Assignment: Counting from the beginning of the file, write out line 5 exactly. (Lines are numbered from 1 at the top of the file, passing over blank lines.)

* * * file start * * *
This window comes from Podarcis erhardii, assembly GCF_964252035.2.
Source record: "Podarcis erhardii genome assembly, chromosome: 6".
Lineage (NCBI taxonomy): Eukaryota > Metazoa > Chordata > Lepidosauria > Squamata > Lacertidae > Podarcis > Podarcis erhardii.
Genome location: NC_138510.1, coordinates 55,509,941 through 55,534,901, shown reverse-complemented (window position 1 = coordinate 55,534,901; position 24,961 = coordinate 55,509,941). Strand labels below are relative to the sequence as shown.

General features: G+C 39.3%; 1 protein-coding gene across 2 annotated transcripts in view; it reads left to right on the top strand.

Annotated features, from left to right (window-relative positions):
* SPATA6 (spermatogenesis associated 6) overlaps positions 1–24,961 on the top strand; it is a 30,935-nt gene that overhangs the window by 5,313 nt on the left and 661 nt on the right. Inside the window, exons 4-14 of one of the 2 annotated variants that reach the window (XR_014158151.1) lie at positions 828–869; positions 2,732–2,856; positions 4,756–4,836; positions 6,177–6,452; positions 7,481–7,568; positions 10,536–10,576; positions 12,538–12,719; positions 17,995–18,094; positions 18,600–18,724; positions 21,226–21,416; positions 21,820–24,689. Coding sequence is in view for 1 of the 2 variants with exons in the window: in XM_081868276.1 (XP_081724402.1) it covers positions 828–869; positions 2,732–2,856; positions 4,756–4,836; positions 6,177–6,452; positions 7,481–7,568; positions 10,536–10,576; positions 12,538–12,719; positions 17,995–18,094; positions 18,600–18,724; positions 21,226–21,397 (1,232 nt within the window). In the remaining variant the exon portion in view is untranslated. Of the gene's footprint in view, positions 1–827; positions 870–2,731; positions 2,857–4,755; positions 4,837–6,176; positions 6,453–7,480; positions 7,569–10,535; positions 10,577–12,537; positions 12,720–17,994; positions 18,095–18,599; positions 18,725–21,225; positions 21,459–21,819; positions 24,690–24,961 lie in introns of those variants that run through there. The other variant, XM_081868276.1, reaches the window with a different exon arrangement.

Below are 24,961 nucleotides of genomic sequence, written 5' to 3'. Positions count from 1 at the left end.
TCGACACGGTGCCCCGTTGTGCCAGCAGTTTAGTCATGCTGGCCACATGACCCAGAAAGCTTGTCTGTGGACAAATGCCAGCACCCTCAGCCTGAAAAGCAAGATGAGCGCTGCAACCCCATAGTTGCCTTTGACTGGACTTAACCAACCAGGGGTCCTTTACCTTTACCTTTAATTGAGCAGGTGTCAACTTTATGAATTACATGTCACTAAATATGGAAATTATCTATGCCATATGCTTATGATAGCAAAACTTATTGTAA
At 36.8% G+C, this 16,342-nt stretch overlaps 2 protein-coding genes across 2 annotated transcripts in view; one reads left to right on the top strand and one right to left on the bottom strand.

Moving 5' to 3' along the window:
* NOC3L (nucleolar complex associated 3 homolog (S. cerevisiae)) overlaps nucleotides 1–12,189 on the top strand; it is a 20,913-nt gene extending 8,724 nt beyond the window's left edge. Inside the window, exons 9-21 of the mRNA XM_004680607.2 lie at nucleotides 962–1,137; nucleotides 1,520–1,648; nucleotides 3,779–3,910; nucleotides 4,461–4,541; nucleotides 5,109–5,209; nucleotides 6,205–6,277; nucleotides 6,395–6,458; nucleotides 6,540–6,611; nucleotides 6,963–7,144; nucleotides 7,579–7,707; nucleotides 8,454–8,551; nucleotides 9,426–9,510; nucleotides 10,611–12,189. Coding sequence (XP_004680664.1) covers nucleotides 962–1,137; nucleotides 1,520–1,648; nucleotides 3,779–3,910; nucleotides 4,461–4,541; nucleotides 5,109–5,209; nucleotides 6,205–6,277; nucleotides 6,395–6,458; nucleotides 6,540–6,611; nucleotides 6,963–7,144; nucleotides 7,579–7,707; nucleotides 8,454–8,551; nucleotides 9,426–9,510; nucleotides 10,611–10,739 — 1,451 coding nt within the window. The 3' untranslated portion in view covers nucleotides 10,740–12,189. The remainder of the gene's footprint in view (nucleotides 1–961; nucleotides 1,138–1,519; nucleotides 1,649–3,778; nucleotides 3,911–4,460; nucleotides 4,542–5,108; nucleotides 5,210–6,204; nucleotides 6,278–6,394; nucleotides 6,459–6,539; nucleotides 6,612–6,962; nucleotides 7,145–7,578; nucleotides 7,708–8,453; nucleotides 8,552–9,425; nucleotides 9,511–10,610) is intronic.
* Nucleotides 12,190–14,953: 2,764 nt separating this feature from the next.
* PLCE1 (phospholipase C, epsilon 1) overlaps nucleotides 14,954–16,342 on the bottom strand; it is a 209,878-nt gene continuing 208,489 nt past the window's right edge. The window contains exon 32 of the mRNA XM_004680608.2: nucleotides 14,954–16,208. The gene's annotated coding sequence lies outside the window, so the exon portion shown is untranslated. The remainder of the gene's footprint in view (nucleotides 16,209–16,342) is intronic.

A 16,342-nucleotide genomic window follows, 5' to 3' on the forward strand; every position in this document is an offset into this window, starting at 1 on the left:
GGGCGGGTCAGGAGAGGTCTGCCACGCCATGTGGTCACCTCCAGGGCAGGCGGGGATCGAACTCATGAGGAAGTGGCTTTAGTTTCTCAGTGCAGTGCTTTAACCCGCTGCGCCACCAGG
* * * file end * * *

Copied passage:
General features: G+C 39.3%; 1 protein-coding gene across 2 annotated transcripts in view; it reads left to right on the top strand.